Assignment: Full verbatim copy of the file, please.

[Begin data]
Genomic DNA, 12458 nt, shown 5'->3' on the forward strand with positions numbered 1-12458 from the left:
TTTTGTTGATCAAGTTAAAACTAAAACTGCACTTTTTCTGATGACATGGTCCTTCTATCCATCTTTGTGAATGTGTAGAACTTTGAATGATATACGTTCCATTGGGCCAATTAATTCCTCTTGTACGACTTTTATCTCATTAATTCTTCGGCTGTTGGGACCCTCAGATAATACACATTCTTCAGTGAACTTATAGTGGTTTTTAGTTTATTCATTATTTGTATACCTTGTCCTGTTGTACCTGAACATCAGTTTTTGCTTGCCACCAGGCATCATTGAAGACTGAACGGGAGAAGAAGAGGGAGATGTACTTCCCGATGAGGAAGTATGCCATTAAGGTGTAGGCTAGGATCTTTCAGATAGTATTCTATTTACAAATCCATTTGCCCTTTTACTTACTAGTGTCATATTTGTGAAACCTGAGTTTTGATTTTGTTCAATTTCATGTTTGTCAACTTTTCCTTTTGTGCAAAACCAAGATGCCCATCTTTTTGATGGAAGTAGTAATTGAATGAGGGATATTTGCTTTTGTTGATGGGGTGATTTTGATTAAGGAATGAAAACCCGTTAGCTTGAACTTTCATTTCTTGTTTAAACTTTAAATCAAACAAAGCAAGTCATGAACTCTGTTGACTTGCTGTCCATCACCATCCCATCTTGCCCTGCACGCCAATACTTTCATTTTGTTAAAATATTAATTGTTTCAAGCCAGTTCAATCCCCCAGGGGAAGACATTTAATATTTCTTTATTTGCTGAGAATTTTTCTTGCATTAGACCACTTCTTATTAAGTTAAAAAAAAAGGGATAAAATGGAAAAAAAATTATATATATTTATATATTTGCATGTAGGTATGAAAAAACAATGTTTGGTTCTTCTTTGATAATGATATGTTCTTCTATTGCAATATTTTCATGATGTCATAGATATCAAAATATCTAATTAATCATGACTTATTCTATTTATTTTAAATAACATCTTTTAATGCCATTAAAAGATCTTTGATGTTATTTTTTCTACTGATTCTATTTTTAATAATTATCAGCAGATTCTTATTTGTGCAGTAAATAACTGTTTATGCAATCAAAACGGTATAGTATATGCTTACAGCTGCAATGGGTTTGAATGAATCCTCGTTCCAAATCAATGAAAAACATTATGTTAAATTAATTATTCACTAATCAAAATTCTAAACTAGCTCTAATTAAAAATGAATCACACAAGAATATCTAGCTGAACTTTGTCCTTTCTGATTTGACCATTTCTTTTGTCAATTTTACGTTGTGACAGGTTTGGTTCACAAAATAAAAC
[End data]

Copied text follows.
Genomic DNA, 12458 nt, shown 5'->3' on the forward strand with positions numbered 1-12458 from the left:
TTTTGTTGATCAAGTTAAAACTAAAACTGCACTTTTTCTGATGACATGGTCCTTCTATCCATCTTTGTGAATGTGTAGAACTTTGAATGATATACGTTCCATTGGGCCAATTAATTCCTCTTGTACGACTTTTATCTCATTAATTCTTCGGCTGTTGGGACCCTCAGATAATACACATTCTTCAGTGAACTTATAGTGGTTTTTAGTTTATTCATTATTTGTATACCTTGTCCTGTTGTACCTGAACATCAGTTTTTGCTTGCCACCAGGCATCATTGAAGACTGAACGGGAGAAGAAGAGGGAGATGTACTTCCCGATGAGGAAGTATGCCATTAAGGTGTAGGCTAGGATCTTTCAGATAGTATTCTATTTACAAATCCATTTGCCCTTTTACTTACTAGTGTCATATTTGTGAAACCTGAGTTTTGATTTTGTTCAATTTCATGTTTGTCAACTTTTCCTTTTGTGCAAAACCAAGATGCCCATCTTTTTGATGGAAGTAGTAATTGAATGAGGGATATTTGCTTTTGTTGATGGGGTGATTTTGATTAAGGAATGAAAACCCGTTAGCTTGAACTTTCATTTCTTGTTTAAACTTTAAATCAAACAAAGCAAGTCATGAACTCTGTTGACTTGCTGTCCATCACCATCCCATCTTGCCCTGCACGCCAATACTTTCATTTTGTTAAAATATTAATTGTTTCAAGCCAGTTCAATCCCCCAGGGGAAGACATTTAATATTTCTTTATTTGCTGAGAATTTTTCTTGCATTAGACCACTTCTTATTAAGTTAAAAAAAAAGGGATAAAATGGAAAAAAAATTATATATATTTATATATTTGCATGTAGGTATGAAAAAACAATGTTTGGTTCTTCTTTGATAATGATATGTTCTTCTATTGCAATATTTTCATGATGTCATAGATATCAAAATATCTAATTAATCATGACTTATTCTATTTATTTTAAATAACATCTTTTAATGCCATTAAAAGATCTTTGATGTTATTTTTTCTACTGATTCTATTTTTAATAATTATCAGCAGATTCTTATTTGTGCAGTAAATAACTGTTTATGCAATCAAAACGGTATAGTATATGCTTACAGCTGCAATGGGTTTGAATGAATCCTCGTTCCAAATCAATGAAAAACATTATGTTAAATTAATTATTCACTAATCAAAATTCTAAACTAGCTCTAATTAAAAATGAATCACACAAGAATATCTAGCTGAACTTTGTCCTTTCTGATTTGACCATTTCTTTTGTCAATTTTACGTTGTGACAGGTTTGGTTCACAAAATAAAAC